& Timothy Budd
Chapter 20 – Name Scope Management
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To gain experience with
understanding how the management of names is
tied to the management of values
understanding the concepts of scope and
visibility, and the various scopes found in c++ programs
learning how to use protected visibility to
create an interface for derived classes that is different from the public
understanding the use of alternative techniques
for the management of names, such as friends, nested classes, and private
learning how to avoid ambiguity and duplicate
names by using independent name spaces
Submit all of the code for your answer in the space below.
In this review problem, you will learn the
benefits of encapsulation. To begin with, write a short global function that
will print a chessboard, represented by a public vector of characters, to the
Submit all code in the space below.
Write a main function that creates an initial chessboard and prints the
board to the screen using the code just constructed. Test your program to
ensure its functionality.
Now, implement a class called Piece that represents
a simple chessboard piece. The class should encapsulate data items that
represent a piece’s type, color, and position. The class definition is
provided below. The position is an integer that ranges between zero and 64, the
type stores a character indicating the type of piece, as was done above, and
the color is set to zero for black and one for white.
Piece(int ipos, char itype, int icolor);
Submit your code in the space below.
chessboard class from P1 such that it stores a vector of pieces instead of
characters. The new class definition is supplied below. Ensure that the default
constructor initializes the board appropriately and that setPiece() accepts a Piece
object and not a character.
Submit the modified ChessBoard class in the space below.
Re-compile and execute your main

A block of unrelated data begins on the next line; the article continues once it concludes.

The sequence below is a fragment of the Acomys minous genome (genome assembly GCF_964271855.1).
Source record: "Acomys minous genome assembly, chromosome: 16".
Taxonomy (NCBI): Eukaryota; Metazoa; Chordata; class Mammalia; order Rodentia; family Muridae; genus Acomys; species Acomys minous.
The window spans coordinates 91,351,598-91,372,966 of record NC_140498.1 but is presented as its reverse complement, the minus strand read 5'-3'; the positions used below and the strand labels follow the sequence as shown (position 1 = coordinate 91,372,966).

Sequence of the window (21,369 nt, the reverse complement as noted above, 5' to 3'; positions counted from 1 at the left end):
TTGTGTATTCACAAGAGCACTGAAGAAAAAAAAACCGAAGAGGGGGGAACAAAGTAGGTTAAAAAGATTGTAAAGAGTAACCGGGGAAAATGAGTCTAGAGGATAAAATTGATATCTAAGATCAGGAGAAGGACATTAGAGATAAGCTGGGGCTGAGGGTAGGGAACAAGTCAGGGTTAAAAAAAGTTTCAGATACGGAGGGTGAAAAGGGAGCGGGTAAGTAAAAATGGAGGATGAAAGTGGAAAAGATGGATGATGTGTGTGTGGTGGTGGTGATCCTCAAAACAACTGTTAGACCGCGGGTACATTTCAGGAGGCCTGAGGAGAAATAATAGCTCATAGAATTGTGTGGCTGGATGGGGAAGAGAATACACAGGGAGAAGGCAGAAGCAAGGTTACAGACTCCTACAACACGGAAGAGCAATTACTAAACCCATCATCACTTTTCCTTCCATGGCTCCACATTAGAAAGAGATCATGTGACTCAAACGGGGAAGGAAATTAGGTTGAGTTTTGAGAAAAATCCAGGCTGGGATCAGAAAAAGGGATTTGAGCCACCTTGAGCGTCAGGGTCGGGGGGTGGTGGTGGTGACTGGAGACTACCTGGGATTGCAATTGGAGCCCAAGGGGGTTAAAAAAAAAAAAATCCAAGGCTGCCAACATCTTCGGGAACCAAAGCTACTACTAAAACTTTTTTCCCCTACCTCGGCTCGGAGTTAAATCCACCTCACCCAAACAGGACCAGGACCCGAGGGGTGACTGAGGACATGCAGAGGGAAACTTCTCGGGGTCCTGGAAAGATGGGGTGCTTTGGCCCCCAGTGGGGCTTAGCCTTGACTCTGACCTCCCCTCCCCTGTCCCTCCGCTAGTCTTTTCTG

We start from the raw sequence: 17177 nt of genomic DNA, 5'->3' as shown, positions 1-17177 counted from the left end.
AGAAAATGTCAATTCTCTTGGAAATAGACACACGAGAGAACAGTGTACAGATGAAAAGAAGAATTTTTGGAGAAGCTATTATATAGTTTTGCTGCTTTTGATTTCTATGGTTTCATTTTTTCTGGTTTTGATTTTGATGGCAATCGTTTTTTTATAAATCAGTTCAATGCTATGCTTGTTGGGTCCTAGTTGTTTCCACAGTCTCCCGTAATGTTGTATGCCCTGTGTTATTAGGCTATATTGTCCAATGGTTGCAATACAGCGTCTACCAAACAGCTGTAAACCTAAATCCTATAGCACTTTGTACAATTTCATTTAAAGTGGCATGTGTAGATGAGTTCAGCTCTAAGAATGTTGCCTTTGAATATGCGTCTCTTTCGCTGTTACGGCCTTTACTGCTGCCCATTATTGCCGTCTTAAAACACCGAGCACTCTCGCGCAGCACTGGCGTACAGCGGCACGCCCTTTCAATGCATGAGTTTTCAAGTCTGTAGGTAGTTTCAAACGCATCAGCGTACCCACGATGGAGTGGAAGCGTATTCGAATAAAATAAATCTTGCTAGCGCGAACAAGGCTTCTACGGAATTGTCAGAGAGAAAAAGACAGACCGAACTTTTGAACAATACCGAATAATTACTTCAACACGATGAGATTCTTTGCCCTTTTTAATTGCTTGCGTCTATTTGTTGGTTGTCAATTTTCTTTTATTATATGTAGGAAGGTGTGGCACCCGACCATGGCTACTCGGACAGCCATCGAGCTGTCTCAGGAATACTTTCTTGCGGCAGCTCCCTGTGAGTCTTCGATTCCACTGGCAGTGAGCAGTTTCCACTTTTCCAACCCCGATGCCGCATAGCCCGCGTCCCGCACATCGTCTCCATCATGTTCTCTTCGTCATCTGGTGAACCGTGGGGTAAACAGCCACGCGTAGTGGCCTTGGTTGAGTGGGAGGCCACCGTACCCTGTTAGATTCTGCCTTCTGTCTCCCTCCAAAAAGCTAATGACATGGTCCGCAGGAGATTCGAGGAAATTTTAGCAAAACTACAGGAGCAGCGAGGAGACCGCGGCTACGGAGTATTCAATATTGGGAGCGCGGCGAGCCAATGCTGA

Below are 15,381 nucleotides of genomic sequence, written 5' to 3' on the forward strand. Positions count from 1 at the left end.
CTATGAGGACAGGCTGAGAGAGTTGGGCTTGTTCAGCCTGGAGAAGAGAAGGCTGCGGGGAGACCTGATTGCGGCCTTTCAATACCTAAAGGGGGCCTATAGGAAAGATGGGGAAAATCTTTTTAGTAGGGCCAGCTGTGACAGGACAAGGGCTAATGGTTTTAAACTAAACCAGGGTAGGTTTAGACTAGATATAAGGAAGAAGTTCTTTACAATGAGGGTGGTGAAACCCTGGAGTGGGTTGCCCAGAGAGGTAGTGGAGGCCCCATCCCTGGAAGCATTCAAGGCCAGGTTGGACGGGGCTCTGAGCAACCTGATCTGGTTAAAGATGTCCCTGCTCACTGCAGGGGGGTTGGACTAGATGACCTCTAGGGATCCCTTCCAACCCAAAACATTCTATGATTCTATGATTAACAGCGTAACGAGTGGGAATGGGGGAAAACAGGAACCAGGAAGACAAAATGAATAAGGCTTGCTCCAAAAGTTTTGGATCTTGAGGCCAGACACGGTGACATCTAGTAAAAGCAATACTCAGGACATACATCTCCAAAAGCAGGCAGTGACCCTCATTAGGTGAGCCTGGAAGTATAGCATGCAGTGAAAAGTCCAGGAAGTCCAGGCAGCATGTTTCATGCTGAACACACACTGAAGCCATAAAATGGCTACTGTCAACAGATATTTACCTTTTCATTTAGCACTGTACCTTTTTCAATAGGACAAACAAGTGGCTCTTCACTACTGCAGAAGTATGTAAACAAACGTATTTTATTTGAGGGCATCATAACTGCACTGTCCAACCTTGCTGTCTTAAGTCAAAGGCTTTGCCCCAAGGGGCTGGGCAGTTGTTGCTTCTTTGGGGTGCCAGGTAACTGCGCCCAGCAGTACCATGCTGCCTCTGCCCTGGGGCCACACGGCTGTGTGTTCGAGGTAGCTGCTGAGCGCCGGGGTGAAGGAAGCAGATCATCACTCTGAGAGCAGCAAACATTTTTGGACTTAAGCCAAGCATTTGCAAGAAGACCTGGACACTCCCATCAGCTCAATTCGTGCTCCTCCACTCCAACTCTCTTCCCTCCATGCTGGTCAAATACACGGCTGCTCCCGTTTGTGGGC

function without any modifications. Will your program compile? If yes, what is
You should observe
that public data members within a class can make it difficult for others to use
that class if modifications occur. A better way to program is to make the data
private and provide public functions for accessing that data. In this way, the
internal workings of the code can be modified while ensuring that dependent
code still functions as long as the public members retain their functionality.
You will now write a simple
iterator class so that you can traverse the chessboard constructed in P1. The
iterator class should hold integer indexes to the beginning and end of the
chessboard, in addition to an integer indicating the iterator’s current
position. The index values will all be initialized within the iterator’s
constructor. Furthermore, you will implement the * and ++ operators. The *
operator will return the value of the array at the iterator’s current
position. The ++ operator will move the current position within the chessboard
to the next element. The iterator should have the special feature such that,
once the end of the chessboard is passed, it loops back to the beginning
Trace through all of the code that you have created thus far and, in the
space below, describe both the lifetime and scope of each variable encountered.
Explain the general methodology you used to determine the lifetime and scope
of each variable.
P3. Friends Forever
It is not typically desirable to
make important data within a class public. Therefore, change the vector within
the ChessBoard class such that it is declared private.
Also, modify the ChessBoard class such that it
declares the iterator class you constructed in P2 as a friend. Once you declare
the iterator as a friend, it will regain access to the vector contained within ChessBoard even though it is now a private variable.
Submit all code in the space
char operator(int i);
Provide an appropriate namespace and alias for
the code you have written in this lab. Use the naming tips provided in the text.
P5. Private Inheritance
Modify your ChessBoard
class such that, instead of encapsulating a vector<char> object to
implement the chessboard, it privately inherits from the vector<char>
class. Ensure that your class retains all public member functionality including
its circular iterator.
Do not forget to send your answers when you are